iptables -t mangle -A POSTROUTING -p tcp --sport 20 -j TOS --set-tos 8

There are only five TOS values we can set; so the TOS target doesn't modify the whole TOS byte. However, this can be done with DSCP (Differentiated Services Field Codepoints). The DSCP bits are the first six bits in the TOS byte, like in the following figure:

iptables has the DSCP target that can be used to alter the DSCP bits. The options can be found using --help with the DSCP target.

root@router:~# iptables -j DSCP --help

… some lines missing…

DSCP target options

--set-dscp value Set DSCP field in packet header to value

This value can be in decimal (ex: 32)

or in hex (ex: 0x20)

--set-dscp-class class Set the DSCP field in packet header

to the value represented by the DiffServ class


This class may be EF,BE or any of the CSxx

or AFxx classes.

These two options are mutually exclusive !

Example: set DSCP 32 to packets arriving on interface Eth0:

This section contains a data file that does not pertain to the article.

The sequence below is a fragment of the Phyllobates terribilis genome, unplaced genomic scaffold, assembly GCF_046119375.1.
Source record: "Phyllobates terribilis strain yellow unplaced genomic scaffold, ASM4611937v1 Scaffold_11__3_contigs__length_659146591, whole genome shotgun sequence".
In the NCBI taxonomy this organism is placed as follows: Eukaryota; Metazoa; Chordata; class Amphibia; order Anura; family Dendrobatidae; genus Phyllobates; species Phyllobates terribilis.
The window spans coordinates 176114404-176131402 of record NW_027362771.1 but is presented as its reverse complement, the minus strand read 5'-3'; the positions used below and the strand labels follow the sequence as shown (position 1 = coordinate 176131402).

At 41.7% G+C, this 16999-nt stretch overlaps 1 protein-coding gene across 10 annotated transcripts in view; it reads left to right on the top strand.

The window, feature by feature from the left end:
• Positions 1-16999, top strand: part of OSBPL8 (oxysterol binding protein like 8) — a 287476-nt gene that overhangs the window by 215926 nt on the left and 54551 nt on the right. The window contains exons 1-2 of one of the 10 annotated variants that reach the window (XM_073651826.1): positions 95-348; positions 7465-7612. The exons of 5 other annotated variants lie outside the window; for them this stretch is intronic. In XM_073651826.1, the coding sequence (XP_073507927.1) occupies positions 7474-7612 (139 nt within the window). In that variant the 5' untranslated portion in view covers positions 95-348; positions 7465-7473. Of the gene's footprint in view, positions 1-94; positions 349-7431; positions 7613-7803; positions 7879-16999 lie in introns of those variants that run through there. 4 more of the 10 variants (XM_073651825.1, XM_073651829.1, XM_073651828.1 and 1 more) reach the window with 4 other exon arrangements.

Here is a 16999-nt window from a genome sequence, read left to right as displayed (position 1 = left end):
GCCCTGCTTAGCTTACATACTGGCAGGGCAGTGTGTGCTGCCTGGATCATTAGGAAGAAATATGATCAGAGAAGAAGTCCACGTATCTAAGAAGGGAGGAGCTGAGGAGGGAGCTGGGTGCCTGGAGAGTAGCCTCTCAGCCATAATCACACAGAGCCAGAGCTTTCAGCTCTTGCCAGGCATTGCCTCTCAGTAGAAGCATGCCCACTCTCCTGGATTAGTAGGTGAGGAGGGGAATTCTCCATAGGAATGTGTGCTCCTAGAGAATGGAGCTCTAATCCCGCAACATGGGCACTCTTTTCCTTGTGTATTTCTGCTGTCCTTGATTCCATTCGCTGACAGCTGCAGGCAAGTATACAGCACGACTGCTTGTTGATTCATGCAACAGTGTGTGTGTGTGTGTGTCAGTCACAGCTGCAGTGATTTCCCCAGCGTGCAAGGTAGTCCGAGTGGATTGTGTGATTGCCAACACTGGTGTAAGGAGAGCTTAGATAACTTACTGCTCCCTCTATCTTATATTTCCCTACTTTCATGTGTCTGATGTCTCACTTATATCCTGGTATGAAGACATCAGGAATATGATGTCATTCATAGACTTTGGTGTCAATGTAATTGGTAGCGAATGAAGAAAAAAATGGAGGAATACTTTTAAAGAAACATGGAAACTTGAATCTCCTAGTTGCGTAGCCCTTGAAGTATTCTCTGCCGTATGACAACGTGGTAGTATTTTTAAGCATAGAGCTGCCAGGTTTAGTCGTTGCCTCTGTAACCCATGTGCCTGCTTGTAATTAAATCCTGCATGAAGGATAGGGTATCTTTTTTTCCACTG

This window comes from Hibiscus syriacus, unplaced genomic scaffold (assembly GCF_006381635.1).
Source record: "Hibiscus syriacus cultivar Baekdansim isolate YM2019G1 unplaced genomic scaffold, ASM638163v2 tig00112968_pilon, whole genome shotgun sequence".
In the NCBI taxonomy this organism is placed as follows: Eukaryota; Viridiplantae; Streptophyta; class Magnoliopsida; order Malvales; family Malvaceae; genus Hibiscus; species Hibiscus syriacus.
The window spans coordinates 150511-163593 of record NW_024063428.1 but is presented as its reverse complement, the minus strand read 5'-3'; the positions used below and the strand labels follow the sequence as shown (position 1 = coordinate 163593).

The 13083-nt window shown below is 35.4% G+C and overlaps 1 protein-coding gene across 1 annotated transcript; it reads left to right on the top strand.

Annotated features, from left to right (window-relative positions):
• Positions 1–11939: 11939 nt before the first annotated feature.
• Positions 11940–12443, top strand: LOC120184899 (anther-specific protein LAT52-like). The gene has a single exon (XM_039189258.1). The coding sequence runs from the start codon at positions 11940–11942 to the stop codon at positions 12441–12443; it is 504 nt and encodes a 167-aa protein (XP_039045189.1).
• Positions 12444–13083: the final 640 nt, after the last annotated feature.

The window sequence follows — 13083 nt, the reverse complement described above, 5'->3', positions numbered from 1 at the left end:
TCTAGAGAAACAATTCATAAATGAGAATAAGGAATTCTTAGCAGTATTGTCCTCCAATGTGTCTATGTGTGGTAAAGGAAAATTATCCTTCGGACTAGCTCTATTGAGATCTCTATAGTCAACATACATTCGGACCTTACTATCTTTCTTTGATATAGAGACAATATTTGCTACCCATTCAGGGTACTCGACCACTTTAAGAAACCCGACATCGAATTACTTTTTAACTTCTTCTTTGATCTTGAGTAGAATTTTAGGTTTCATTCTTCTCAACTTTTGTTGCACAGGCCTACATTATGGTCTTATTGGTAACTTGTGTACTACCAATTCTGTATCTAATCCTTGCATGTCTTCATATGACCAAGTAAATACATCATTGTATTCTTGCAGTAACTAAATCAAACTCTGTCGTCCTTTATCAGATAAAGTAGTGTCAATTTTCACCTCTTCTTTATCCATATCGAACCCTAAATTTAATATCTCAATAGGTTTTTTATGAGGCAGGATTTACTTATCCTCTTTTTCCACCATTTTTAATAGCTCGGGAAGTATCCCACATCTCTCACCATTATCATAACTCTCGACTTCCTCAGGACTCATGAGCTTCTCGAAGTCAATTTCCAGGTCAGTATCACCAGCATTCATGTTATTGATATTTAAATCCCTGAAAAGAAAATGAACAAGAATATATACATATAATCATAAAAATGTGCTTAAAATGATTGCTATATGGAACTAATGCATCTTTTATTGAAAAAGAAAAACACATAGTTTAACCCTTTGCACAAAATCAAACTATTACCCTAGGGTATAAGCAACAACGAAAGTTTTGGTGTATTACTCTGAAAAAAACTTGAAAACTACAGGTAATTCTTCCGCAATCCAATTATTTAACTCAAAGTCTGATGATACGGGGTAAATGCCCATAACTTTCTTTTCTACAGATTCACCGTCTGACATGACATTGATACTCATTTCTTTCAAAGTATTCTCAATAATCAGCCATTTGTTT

iptables -t mangle -A PREROUTING -i eth0 -j DSCP --set-dscp 32

DSCP is explained in more detail in RFC2474, which can be found at

The TTL field of the IP packet header is the Time To Live for that IP packet, and can be altered using the TTL target of iptables.

root@router:~# iptables -j TTL --help

… some lines missing…

TTL target v1.3.1 options

--ttl-set value Set TTL to

--ttl-dec value Decrement TTL by

--ttl-inc value Increment TTL by

Altering TTL can be useful, for example, if you want a client not to distribute Internet to others. If you set the TTL value to 1 for packets going to a certain IP address, then only the device having that IP address receives IP packets. If the packet is destined to a host behind that IP address, the TTL will be decremented and the IP packet will be dropped.

Example: set TTL to 1 for packets going out interface ppp0:

iptables -t mangle -I POSTROUTING -o ppp0 -j TTL --ttl-set 1

The netfilter mangle Table

The mangle table has five chains, named PREROUTING, INPUT, FORWARD, OUTPUT, and POSTROUTING. Let's look again at the packet flow diagram again:

The rules in PREROUTING chain of the mangle table are analyzed by the kernel when a packet comes in, before the routing process takes place.

If the packet is not for the router (is destined to a host behind it), the kernel looks up the rules in the mangle table FORWARD chain and afterwards the mangle table POSTROUTING chain.